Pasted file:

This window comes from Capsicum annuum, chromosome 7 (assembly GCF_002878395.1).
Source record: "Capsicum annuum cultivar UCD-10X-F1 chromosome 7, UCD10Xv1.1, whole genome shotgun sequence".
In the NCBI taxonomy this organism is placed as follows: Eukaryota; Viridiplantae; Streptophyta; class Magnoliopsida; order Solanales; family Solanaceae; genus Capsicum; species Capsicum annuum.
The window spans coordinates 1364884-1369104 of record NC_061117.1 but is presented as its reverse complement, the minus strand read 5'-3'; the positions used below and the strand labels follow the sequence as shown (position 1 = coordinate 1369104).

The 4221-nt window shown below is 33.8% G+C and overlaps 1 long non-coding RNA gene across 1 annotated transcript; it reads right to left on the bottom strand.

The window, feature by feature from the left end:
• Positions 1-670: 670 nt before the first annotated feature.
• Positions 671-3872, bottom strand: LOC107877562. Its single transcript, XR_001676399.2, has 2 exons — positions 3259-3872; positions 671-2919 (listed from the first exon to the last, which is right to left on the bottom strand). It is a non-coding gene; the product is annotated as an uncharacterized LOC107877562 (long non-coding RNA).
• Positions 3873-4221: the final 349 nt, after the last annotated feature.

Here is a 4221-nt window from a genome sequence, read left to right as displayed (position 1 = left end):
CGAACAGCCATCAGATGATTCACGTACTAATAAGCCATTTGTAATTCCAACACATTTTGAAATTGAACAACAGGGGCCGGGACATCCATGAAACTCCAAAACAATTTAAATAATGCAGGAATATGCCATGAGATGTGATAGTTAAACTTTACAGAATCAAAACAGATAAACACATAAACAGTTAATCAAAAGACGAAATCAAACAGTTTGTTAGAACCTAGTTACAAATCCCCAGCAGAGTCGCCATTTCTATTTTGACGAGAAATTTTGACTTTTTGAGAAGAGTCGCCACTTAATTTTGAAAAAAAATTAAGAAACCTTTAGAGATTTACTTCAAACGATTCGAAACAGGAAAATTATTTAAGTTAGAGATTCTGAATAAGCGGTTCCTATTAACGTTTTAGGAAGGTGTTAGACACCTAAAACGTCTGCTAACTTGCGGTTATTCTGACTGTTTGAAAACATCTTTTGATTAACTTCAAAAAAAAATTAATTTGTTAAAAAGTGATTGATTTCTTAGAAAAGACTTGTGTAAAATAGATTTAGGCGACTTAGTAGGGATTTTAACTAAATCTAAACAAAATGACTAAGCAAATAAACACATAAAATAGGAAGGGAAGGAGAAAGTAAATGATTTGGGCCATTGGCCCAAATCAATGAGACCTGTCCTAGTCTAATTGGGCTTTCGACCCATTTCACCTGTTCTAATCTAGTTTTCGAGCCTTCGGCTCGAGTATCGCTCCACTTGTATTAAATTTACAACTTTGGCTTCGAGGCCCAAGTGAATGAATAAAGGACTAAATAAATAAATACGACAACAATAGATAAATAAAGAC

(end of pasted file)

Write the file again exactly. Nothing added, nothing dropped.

This window comes from Capsicum annuum, chromosome 7 (assembly GCF_002878395.1).
Source record: "Capsicum annuum cultivar UCD-10X-F1 chromosome 7, UCD10Xv1.1, whole genome shotgun sequence".
In the NCBI taxonomy this organism is placed as follows: Eukaryota; Viridiplantae; Streptophyta; class Magnoliopsida; order Solanales; family Solanaceae; genus Capsicum; species Capsicum annuum.
The window spans coordinates 1364884-1369104 of record NC_061117.1 but is presented as its reverse complement, the minus strand read 5'-3'; the positions used below and the strand labels follow the sequence as shown (position 1 = coordinate 1369104).

The 4221-nt window shown below is 33.8% G+C and overlaps 1 long non-coding RNA gene across 1 annotated transcript; it reads right to left on the bottom strand.

The window, feature by feature from the left end:
• Positions 1-670: 670 nt before the first annotated feature.
• Positions 671-3872, bottom strand: LOC107877562. Its single transcript, XR_001676399.2, has 2 exons — positions 3259-3872; positions 671-2919 (listed from the first exon to the last, which is right to left on the bottom strand). It is a non-coding gene; the product is annotated as an uncharacterized LOC107877562 (long non-coding RNA).
• Positions 3873-4221: the final 349 nt, after the last annotated feature.

Here is a 4221-nt window from a genome sequence, read left to right as displayed (position 1 = left end):
CGAACAGCCATCAGATGATTCACGTACTAATAAGCCATTTGTAATTCCAACACATTTTGAAATTGAACAACAGGGGCCGGGACATCCATGAAACTCCAAAACAATTTAAATAATGCAGGAATATGCCATGAGATGTGATAGTTAAACTTTACAGAATCAAAACAGATAAACACATAAACAGTTAATCAAAAGACGAAATCAAACAGTTTGTTAGAACCTAGTTACAAATCCCCAGCAGAGTCGCCATTTCTATTTTGACGAGAAATTTTGACTTTTTGAGAAGAGTCGCCACTTAATTTTGAAAAAAAATTAAGAAACCTTTAGAGATTTACTTCAAACGATTCGAAACAGGAAAATTATTTAAGTTAGAGATTCTGAATAAGCGGTTCCTATTAACGTTTTAGGAAGGTGTTAGACACCTAAAACGTCTGCTAACTTGCGGTTATTCTGACTGTTTGAAAACATCTTTTGATTAACTTCAAAAAAAAATTAATTTGTTAAAAAGTGATTGATTTCTTAGAAAAGACTTGTGTAAAATAGATTTAGGCGACTTAGTAGGGATTTTAACTAAATCTAAACAAAATGACTAAGCAAATAAACACATAAAATAGGAAGGGAAGGAGAAAGTAAATGATTTGGGCCATTGGCCCAAATCAATGAGACCTGTCCTAGTCTAATTGGGCTTTCGACCCATTTCACCTGTTCTAATCTAGTTTTCGAGCCTTCGGCTCGAGTATCGCTCCACTTGTATTAAATTTACAACTTTGGCTTCGAGGCCCAAGTGAATGAATAAAGGACTAAATAAATAAATACGACAACAATAGATAAATAAAGAC